Slowing down isn’t my cup of tea
Last week one of my best friends, Shayna, came to stay with me while she worked the Keeneland September Sale. On Sunday, her final morning in Kentucky, I woke up, crawled out of bed and peeked outside through my curtains. It wasn’t early nor late morning, but the sun was already going about its business, brightening the neighborhood. Despite missing the crack of dawn, the time of morning I find most precious, a gentle fluffy pink and yellow shade glinted off the clouds. Perfect for a Sunday morning walk.
I pulled a sweatshirt over my zebra pajamas and took a loop around the neighborhood. When I got back I started on my favorite part of every day: making breakfast. Overcooked sunnyside-up eggs for each of us (I’m not a big runny yolk person) and fried potatoes with my favorite Spike seasoning. Washed down with some ketchup and stout coffee. Mmm. So. Good.
Shayna gathered her luggage and came downstairs to dine with me before rushing off to the airport to catch her flight home. One of the saddest, emptiest feelings is when a best friend hugs you goodbye and walks out the door, leaving you with dirty dishes, lonely thoughts and a blank day ahead to mull them over. We had had one heck of a week, not doing anything particularly thrilling, just enjoying spending time together and doing normal things that are more fun with someone you love hanging out with. Like jogging or grocery shopping.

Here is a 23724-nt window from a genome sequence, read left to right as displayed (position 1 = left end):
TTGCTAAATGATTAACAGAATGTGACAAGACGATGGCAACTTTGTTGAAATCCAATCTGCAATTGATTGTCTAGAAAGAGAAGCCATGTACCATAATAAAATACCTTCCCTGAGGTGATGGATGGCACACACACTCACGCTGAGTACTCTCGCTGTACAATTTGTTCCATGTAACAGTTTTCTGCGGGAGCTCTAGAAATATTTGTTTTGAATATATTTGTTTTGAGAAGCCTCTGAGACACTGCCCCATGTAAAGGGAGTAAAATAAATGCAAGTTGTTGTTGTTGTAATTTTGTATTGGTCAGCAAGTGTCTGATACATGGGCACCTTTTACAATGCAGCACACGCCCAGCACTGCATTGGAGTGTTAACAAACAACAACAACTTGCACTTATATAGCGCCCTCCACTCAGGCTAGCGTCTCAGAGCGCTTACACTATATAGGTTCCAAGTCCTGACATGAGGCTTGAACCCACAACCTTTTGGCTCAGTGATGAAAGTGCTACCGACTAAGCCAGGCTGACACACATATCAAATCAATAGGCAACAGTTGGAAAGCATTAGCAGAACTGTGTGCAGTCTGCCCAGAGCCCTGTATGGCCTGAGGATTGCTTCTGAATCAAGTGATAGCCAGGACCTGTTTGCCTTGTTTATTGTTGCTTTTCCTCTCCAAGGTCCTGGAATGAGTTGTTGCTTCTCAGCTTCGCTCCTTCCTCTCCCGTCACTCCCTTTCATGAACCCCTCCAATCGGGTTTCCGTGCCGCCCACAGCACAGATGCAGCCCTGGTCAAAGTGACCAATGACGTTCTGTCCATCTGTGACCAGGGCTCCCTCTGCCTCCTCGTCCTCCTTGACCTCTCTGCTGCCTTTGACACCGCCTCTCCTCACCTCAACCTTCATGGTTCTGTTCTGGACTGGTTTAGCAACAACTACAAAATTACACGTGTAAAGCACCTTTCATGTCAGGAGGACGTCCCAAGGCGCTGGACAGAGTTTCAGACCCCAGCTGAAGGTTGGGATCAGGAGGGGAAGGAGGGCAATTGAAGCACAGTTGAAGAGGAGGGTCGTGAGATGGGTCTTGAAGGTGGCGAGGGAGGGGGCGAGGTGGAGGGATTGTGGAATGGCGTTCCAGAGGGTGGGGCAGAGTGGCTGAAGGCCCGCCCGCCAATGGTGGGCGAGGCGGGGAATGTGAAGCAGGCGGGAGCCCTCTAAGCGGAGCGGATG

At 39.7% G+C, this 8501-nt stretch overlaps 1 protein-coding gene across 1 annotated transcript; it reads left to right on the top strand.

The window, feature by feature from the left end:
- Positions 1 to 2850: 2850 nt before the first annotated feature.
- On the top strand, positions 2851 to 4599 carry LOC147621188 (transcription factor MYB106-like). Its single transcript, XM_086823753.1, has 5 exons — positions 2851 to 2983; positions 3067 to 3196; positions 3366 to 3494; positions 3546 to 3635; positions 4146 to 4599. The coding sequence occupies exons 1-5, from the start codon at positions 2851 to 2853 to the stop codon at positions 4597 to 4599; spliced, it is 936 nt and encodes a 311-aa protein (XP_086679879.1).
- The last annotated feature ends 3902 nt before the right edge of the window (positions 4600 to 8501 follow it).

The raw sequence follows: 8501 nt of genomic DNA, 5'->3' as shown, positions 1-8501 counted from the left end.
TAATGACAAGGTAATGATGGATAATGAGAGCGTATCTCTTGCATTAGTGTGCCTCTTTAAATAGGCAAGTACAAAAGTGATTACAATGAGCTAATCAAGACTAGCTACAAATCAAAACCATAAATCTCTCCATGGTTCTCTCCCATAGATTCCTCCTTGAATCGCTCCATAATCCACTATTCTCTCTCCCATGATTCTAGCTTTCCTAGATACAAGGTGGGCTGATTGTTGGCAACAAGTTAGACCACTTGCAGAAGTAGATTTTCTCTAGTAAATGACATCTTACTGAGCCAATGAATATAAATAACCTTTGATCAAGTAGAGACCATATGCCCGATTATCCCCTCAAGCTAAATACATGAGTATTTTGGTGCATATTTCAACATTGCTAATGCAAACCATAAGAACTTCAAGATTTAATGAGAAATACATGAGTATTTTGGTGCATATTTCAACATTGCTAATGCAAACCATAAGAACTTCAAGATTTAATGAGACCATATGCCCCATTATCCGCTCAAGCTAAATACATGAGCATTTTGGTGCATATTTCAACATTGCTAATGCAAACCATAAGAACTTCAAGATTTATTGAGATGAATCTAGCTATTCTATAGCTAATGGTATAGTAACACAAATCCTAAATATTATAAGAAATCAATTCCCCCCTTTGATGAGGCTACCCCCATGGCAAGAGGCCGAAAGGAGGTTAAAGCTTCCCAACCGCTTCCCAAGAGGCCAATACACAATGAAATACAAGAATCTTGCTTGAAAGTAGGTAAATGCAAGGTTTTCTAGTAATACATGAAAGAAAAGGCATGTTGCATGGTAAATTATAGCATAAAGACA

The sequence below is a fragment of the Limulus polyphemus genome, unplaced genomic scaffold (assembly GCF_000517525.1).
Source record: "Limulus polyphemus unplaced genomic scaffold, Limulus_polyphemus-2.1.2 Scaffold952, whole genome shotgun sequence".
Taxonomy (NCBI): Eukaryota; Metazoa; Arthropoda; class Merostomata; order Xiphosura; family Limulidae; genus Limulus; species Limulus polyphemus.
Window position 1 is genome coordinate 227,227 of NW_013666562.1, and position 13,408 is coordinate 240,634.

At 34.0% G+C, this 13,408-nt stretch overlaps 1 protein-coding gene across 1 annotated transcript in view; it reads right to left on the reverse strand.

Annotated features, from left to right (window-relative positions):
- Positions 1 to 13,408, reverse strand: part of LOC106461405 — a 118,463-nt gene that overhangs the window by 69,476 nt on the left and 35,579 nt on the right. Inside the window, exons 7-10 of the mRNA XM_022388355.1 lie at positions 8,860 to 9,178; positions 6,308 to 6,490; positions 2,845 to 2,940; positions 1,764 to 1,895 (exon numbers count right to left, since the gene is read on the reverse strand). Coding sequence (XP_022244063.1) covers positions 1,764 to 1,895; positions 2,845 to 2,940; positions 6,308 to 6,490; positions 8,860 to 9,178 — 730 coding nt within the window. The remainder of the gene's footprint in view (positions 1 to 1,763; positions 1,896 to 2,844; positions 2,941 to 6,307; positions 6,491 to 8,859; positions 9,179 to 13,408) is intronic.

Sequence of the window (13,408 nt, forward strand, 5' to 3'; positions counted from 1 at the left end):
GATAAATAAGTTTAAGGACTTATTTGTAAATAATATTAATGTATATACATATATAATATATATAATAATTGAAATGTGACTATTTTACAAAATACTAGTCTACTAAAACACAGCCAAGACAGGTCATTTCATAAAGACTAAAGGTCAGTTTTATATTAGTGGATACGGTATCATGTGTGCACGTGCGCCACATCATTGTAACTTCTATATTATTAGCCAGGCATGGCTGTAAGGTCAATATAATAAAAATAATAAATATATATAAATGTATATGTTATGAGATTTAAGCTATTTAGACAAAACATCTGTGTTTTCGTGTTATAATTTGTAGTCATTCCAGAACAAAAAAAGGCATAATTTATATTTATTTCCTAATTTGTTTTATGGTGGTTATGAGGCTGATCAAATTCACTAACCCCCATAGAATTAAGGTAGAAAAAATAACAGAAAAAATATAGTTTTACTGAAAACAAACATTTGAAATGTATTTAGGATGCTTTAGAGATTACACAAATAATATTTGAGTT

I sat at the dining room table scrolling aimlessly through my phone, waiting for my mom (other best friend) to respond to my sad, lonely text messages. My phone buzzed as her call came in, Big Momma swooping in to rescue me from my self-inflicted puddle of droopiness.
She let me vent about all of my friends who had gone out the night before and wouldn’t respond to my texts to join me on a hike. I hung up and decided to go by myself. Any hiking is better than no hiking. Just as I was about to walk out the door, snacks and water bottle in tow, my phone buzzed as a friend agreed to push through the misery of hungover hiking. An hour and a half later, we were hiking the Grays Arch Loop in Red River Gorge.
On my favorite podcast, called “Let’s Not Panic,” Maggie talks about her “Self Care Pillow Fort,” her term for what she does to decrease her stress and anxiety and maximize happiness as she travels South America with her husband, Adam. Movement is my medicine. To me, there’s hardly anything more depressing than a day with no plans, spent doing nothing productive and making yourself feel insignificant as you look at the exaggerated personas others spew all over social media.
So I try to pack as many things into a blank day as possible. Fill it with tasks and activities like a page of a book with words. A blank page has no fulfillment, no significance. The words give it meaning and purpose, just like busy-ness does to my day.
- Pre-Shayna’s departure I walked and made breakfast.
- Post-Shayna’s departure I hiked.
- I downloaded two running apps.
- Grocery shopped at Kroger.
- Washed dishes.
- Satisfied my craving for pancakes by making a killer pumpkin pancake recipe that everyone will have to hear about for at least two more weeks. (Upcoming periodic blog series: “Annise’s Eats”).
- Meal prepped (AKA baked sweet potatoes and called it good).
- Washed more dishes.
- Listened to three podcasts.
- Went for another walk
- Talked to a friend on the phone during said walk.
- Wrote a card and packaged a gift to a friend.
- Did bedtime yoga.
- Sent emails.
- Watched a portion of a Spanish movie.
And at the end of the day, there was no room for loneliness. Maybe the word “Fulfillment” has the word “Fill” in it for a reason.